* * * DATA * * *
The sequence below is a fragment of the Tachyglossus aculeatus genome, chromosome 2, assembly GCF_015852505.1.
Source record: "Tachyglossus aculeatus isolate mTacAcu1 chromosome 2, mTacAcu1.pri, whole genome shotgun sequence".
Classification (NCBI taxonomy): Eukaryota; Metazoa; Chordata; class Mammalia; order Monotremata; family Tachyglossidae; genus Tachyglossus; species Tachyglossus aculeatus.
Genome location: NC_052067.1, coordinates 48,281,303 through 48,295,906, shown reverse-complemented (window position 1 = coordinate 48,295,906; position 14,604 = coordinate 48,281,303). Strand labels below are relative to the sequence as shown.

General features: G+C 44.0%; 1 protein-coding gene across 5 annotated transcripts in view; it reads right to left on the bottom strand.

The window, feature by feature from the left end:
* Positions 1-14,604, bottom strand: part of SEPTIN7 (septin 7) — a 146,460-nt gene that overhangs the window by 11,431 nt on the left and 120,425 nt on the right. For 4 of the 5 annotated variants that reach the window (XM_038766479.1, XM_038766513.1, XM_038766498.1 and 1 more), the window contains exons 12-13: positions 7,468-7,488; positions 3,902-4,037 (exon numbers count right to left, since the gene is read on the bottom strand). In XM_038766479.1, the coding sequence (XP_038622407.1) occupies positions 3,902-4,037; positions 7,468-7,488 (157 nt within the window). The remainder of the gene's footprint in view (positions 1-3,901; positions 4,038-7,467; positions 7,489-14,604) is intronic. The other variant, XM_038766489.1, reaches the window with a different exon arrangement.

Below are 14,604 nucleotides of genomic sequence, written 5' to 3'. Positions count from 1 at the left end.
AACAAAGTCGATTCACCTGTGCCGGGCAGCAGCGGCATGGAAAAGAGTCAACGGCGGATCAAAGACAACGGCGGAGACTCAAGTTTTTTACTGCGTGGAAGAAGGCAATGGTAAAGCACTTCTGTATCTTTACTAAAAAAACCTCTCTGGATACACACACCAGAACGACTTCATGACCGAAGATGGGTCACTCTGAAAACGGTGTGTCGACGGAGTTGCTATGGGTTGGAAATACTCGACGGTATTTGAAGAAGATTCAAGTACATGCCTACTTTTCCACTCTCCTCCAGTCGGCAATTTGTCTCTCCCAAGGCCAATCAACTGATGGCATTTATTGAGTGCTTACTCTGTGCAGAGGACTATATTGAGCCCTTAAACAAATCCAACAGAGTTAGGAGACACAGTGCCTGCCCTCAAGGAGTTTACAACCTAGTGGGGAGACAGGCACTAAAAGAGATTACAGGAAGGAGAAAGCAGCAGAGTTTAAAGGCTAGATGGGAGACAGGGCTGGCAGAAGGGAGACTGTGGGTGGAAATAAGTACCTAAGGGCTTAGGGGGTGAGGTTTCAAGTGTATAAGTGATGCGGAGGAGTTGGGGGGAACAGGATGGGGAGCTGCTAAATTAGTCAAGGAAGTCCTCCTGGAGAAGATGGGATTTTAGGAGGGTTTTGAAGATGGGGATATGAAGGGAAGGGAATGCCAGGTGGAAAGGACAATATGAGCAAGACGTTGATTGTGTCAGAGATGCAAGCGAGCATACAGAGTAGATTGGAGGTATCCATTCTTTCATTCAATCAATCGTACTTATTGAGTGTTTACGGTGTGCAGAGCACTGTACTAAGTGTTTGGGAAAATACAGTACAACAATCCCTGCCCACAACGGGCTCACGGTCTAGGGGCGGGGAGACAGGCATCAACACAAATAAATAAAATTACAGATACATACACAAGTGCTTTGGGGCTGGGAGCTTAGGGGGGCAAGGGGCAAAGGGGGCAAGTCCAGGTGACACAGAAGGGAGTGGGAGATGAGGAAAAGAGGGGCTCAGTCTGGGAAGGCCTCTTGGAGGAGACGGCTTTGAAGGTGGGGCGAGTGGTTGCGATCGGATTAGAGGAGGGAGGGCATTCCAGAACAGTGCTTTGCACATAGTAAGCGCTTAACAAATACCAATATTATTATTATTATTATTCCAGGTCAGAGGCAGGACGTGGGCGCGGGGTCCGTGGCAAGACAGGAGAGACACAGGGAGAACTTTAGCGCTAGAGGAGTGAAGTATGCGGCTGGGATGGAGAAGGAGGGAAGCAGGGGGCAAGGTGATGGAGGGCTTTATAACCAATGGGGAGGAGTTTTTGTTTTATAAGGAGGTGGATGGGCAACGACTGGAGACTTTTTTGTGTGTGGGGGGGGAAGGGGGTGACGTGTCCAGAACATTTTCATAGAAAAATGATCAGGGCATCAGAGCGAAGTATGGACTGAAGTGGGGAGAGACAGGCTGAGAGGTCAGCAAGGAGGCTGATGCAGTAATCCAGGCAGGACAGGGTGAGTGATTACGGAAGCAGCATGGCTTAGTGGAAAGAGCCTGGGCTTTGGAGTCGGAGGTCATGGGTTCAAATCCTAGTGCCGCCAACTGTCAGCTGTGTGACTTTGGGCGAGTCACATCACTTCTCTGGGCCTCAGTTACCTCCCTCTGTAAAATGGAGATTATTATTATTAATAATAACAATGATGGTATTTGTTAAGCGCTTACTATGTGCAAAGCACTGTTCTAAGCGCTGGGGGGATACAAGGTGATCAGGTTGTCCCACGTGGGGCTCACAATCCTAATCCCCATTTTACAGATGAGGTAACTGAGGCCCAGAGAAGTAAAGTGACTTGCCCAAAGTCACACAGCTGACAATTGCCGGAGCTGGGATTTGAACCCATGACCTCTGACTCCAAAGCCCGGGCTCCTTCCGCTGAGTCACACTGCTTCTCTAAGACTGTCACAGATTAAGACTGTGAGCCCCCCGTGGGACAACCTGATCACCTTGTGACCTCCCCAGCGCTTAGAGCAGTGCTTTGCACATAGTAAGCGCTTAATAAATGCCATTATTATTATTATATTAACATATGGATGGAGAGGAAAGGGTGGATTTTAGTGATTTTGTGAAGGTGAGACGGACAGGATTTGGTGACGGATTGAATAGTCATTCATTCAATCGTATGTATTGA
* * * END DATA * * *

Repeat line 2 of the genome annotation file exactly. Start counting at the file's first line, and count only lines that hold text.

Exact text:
Source record: "Tachyglossus aculeatus isolate mTacAcu1 chromosome 2, mTacAcu1.pri, whole genome shotgun sequence".